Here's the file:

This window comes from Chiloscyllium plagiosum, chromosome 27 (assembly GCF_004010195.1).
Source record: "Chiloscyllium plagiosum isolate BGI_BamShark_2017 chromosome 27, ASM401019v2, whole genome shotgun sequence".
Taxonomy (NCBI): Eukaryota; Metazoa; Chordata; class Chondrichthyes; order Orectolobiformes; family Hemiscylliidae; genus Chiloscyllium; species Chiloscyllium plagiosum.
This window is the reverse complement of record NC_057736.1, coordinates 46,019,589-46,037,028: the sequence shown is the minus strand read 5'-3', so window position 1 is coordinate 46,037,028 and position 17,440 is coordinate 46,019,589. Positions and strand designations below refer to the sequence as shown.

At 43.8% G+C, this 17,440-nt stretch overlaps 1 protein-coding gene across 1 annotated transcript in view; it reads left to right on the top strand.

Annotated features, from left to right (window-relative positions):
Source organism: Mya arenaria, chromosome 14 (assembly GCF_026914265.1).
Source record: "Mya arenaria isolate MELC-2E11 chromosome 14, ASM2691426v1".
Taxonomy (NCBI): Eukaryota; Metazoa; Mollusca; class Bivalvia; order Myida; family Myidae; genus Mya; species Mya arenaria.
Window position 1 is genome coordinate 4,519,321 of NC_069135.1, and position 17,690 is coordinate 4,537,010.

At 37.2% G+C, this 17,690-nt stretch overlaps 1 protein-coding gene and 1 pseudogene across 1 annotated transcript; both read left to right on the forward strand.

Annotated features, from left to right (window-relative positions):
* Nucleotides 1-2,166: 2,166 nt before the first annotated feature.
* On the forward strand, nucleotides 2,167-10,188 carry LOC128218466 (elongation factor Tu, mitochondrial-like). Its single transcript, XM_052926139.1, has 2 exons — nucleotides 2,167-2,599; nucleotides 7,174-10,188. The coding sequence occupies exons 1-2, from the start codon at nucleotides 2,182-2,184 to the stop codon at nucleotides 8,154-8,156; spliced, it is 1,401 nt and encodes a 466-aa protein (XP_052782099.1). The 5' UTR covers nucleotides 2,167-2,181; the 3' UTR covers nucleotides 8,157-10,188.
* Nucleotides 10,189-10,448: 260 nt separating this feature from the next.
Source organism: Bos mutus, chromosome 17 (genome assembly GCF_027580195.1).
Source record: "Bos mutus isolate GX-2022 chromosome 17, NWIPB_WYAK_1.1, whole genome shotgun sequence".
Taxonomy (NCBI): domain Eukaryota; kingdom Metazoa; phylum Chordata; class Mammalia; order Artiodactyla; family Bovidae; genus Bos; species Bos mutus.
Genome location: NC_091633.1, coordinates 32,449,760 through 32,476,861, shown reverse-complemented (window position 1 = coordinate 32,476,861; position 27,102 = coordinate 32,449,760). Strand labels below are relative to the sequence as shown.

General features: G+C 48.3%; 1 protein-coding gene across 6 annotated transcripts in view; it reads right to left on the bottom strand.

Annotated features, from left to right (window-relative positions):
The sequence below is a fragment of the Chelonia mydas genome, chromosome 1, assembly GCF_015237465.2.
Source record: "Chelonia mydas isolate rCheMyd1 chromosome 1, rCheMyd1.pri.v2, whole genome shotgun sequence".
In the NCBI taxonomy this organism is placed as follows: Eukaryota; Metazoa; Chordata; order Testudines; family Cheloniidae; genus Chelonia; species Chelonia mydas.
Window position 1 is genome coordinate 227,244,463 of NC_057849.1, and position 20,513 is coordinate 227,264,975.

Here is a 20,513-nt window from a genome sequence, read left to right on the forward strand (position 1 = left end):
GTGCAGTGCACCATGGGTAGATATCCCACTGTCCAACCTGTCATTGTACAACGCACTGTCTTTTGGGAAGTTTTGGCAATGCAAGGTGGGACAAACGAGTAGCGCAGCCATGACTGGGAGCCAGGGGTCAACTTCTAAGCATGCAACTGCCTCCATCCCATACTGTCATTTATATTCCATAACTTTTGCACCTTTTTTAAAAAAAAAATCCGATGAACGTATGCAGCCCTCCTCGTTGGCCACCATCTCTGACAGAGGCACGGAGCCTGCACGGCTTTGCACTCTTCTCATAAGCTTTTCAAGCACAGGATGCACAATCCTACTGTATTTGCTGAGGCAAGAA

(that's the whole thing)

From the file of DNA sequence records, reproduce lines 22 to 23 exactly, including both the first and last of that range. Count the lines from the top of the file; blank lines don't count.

The sequence below is a fragment of the Chelonia mydas genome, chromosome 1, assembly GCF_015237465.2.
Source record: "Chelonia mydas isolate rCheMyd1 chromosome 1, rCheMyd1.pri.v2, whole genome shotgun sequence".